Last year, for the first time, Multnomah County and the Portland Housing Bureau and, especially, Street Roots worked hard to produce something we'd never seen before: an attempt to tally, over the course of 12 months, deaths among those among us living on the street.

That first report showed 47 people died while homeless last year, and it was a slap in the face. Was it an aberration? Would the next year be better? Sadly, no. The second annual report (pdf), officially released this morning, shows deaths have climbed to 56. It's too soon to draw a trend line, but an increase isn't what anyone working on this report wanted to see.

Especially since both reports—drawing only from cases worked by a medical examiner, and not including the deaths of anyone who first made it to a hospital before dying—mask a potentially huge undercount. Every day, according to a stat that's soon to be revised, some 1,700 people are without shelter in our region every day.

"That's pretty alarming in my mind," Israel Bayer, director of Street Roots, told the Mercury.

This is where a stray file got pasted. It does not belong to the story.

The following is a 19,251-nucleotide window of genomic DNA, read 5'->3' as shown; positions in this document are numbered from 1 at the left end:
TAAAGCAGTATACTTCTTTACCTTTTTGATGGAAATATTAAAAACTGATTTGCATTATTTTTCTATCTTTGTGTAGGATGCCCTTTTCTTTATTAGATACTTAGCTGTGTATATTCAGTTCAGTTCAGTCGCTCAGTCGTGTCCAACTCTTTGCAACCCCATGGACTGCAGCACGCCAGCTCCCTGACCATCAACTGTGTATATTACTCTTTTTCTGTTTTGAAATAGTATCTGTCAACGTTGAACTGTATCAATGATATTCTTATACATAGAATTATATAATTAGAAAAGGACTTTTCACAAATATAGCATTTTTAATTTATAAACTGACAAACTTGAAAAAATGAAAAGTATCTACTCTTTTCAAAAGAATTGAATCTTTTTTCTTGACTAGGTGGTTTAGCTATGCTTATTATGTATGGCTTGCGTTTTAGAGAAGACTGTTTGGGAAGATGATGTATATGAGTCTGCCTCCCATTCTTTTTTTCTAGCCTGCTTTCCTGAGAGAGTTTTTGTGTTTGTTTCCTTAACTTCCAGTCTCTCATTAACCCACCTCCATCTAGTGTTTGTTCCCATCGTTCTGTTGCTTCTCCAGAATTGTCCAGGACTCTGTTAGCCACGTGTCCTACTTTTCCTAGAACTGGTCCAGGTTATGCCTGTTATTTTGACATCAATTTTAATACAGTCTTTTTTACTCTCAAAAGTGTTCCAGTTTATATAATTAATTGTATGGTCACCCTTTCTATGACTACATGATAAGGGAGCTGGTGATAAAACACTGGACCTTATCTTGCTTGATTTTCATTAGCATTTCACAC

Many details in the report are equally grim. The average age of the 56 human beings recorded in this year's report was just 46 years old. Almost half—20—died from overdoses. Eighteen of those ODs involved some kind of opiates. Ten more people killed themselves—homelessness is, itself, a painful experience for many and the isolation and lack of access to care can compound that pain for so many people. Both the suicide and OD counts should rightly be seen as related, a question of health care and resources for that care and access.

In addition, one person was burned to death (no report or further details are provided), another drowned, and another froze.


The county's deputy health officer, Dr. Paul Lewis, said in a statement this morning that "most of these deaths are preventable."

And the report comes as Multnomah County and the city of Portland start are revising their joint plan to combat homelessness, agreeing to pool money in a way they haven't been able to before. This report also comes in the midst of a lawsuit and code-enforcement fight over Right 2 Dream Too, which has provided a safe place to bed down for hundreds of people since it planted itself in a vacant lot in Chinatown (invited by the owner) in late 2011.

"It's the idea that homelessness is not just about public safety," Bayer says. "We're talking about a health care issue. We should be able to prevent 56 people from dying homeless. And we know that's an undercount.... If we collect data over a number of years, and draw trends, we'll be able to take the next step, whether that's creating more prevention services or leverage to get more money for housing."

This isn't just happening in Portland. It's happening all over the country.